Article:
The company [McClendon’s former employer Chesapeake] is now the largest leaseholder in the United States, owning the drilling rights to some 15 million acres – an area more than twice the size of Maryland. McClendon has financed this land grab with junk bonds and complex partnerships and future production deals, creating a highly leveraged, deeply indebted company that has more in common with Enron than ExxonMobil.

As McClendon put it in a conference call with Wall Street analysts a few years ago, “I can assure you that buying leases for x and selling them for 5x or 10x is a lot more profitable than trying to produce gas at $5 or $6 per million cubic feet.”

This is particularly true when you refuse to pay all that you owe. Chesapeake Energy is currently facing a class-action lawsuit in Texas for allegedly short-changing landowners on royalty payments. In Jefferson County, Ohio, landowners sued AEP subsidiary American Energy-Utica in June in another class-action lawsuit alleging much the same.

Reverse Expropriation

Now McClendon has his sights set on Mexico, a country with much cheaper land and much weaker private property rights than the US. Indeed, even before the ink had dried on Peña Nieto’s energy bill, opposition parties, NGOs and civil rights groups were up in arms about the government’s expressed intentions to expropriate mineral-rich land owned by farmers, smallholders or communities in order to sell it to fracking companies like AEP.

Perhaps most worrisome, the energy bill does not include even a token provision for the consultation of local populations affected by oil or gas exploration. According to Senator Luis Sánchez, the land belonging to millions of Mexicans spread across 12 states and 260 municipalities is now at risk of expropriation, either because of the hydrocarbons under the surface or the pipelines to be built on it.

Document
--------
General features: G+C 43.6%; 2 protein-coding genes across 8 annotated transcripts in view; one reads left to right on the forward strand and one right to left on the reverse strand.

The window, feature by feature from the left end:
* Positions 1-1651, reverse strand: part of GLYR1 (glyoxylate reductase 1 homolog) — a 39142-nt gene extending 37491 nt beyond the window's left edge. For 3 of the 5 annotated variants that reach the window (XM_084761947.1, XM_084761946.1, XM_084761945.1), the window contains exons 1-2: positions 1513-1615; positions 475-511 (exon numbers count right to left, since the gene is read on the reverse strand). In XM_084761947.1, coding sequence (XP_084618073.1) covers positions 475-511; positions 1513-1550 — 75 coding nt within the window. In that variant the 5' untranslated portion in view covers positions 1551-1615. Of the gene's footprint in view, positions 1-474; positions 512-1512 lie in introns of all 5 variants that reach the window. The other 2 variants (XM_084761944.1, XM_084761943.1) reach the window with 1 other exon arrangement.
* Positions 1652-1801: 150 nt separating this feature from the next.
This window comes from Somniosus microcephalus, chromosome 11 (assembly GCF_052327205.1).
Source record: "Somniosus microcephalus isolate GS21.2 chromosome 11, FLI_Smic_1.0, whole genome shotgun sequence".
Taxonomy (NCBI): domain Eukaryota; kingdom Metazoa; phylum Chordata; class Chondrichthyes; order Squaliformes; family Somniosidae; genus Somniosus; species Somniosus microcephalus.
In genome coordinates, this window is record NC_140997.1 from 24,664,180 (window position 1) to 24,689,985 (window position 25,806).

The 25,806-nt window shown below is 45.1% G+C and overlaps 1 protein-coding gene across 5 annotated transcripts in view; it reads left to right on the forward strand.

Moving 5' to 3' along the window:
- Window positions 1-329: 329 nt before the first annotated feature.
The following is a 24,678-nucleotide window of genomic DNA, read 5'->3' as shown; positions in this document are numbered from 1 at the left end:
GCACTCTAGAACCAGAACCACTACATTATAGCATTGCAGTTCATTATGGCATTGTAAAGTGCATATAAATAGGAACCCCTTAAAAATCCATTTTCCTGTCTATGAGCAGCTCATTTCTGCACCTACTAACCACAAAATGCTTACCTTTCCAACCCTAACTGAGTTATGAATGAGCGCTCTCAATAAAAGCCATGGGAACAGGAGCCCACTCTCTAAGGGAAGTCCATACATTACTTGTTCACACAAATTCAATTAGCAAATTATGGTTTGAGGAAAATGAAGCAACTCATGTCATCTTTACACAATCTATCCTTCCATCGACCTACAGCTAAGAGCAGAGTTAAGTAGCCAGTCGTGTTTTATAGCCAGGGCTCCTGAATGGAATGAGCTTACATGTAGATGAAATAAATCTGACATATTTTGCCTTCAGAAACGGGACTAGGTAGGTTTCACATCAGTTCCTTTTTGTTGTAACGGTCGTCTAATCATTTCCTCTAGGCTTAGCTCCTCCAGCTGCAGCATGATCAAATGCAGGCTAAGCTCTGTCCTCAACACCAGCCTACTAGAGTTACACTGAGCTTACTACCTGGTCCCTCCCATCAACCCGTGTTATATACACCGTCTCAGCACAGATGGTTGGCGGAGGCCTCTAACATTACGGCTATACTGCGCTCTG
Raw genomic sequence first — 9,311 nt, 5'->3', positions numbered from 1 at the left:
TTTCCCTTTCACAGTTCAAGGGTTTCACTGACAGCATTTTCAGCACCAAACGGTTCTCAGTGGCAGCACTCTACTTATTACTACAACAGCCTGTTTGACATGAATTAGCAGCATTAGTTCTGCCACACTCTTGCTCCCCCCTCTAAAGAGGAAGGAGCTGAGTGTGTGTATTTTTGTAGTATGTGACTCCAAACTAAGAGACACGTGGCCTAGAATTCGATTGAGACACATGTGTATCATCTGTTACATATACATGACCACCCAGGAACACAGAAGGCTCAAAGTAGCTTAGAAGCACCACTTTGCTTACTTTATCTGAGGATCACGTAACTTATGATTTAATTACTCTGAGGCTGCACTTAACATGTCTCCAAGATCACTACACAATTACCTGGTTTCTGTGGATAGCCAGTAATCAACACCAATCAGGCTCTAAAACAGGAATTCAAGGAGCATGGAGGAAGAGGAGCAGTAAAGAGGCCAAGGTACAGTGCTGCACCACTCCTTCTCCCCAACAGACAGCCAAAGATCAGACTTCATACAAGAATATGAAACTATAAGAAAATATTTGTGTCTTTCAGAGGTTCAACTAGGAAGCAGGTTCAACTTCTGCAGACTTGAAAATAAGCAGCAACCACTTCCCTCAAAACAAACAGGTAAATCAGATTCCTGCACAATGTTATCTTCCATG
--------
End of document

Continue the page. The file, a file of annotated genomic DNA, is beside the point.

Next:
It’s unclear yet as to when bidding will begin for shale drilling in Mexico. After the first auction of offshore oil leases ended with an almighty flop, with only two of 14 exploration blocks awarded, the government postponed many of the other auctions to give itself time to sweeten the deals. When the shale gas leases do finally go up for bidding one thing of which you can be fairly sure is that thanks to former President Fox’s vast web of political connections, McClendon will almost certainly get first dibs on the most lucrative deals.

Call it the “Peña Nieto Bottom.” Read… Brilliantly Timed Oil Reforms Push Mexico into Fiscal Meltdown

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  1 comment for “Oil Suddenly Gets Ugly in Mexico

  1. Another day dawns, another Ponzi scheme is erected, another billionaire borrows another billion — or ten billion — and hopes for the best.

    At the end of the day the customers are still broke. The money they would have borrowed has been lent to the billionaires, there is nobody to repay the debt other than the billionaires themselves.

    If they repay their own loans they are no longer billionaires … it’s a tough world out there.

    Meanwhile, the customers cannot repay anyone as driving in circles earns nothing. Customers broke => oil prices decline => the ambitions of Aubrey McClendon & Co. run aground.